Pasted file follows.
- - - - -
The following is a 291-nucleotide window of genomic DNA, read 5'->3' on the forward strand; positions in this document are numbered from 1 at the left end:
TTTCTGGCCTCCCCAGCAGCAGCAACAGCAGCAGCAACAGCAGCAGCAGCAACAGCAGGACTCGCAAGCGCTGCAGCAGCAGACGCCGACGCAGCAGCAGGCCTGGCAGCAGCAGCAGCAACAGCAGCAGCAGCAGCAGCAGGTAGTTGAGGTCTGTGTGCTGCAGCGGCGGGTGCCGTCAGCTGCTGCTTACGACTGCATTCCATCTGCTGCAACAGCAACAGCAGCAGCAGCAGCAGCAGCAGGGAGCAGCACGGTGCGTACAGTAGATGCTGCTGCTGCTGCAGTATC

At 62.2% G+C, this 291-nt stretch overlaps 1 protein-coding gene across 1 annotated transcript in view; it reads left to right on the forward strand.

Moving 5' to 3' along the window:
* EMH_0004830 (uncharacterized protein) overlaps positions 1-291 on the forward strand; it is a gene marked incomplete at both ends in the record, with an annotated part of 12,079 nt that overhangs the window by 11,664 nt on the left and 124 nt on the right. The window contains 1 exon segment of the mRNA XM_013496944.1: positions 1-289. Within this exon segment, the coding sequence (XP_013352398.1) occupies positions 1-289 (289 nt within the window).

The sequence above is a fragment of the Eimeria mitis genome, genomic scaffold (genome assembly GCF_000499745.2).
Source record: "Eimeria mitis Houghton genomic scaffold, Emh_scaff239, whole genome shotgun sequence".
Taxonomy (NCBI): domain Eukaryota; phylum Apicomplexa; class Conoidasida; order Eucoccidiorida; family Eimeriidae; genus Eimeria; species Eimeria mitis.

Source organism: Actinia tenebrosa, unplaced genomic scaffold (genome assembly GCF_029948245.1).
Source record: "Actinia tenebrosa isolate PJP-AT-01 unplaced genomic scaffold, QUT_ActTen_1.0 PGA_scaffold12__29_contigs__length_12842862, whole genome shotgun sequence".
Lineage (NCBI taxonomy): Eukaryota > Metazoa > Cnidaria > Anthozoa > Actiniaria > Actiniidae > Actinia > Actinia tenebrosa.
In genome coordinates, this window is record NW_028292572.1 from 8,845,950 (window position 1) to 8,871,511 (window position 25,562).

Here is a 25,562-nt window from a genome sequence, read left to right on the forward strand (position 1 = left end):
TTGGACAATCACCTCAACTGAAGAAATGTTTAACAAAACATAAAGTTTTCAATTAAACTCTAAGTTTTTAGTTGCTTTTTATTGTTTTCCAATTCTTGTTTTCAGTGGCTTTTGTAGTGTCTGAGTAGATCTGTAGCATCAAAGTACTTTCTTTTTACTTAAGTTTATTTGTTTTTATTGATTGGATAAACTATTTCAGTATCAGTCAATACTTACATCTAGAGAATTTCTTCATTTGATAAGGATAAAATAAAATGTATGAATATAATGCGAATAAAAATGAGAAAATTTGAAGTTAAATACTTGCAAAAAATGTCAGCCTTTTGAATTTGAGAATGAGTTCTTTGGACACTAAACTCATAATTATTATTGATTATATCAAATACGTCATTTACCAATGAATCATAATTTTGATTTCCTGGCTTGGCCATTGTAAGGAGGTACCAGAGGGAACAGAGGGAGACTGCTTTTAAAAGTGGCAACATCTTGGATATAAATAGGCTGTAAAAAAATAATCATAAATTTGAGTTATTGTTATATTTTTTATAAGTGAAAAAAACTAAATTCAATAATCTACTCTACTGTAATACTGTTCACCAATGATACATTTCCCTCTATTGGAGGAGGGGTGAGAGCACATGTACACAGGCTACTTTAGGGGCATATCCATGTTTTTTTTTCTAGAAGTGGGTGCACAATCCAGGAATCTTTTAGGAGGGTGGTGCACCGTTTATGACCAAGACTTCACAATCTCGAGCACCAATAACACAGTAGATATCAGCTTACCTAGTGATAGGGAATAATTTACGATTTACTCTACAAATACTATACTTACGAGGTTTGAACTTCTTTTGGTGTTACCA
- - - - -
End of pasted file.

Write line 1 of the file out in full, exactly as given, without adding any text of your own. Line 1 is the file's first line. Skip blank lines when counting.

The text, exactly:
The following is a 291-nucleotide window of genomic DNA, read 5'->3' on the forward strand; positions in this document are numbered from 1 at the left end: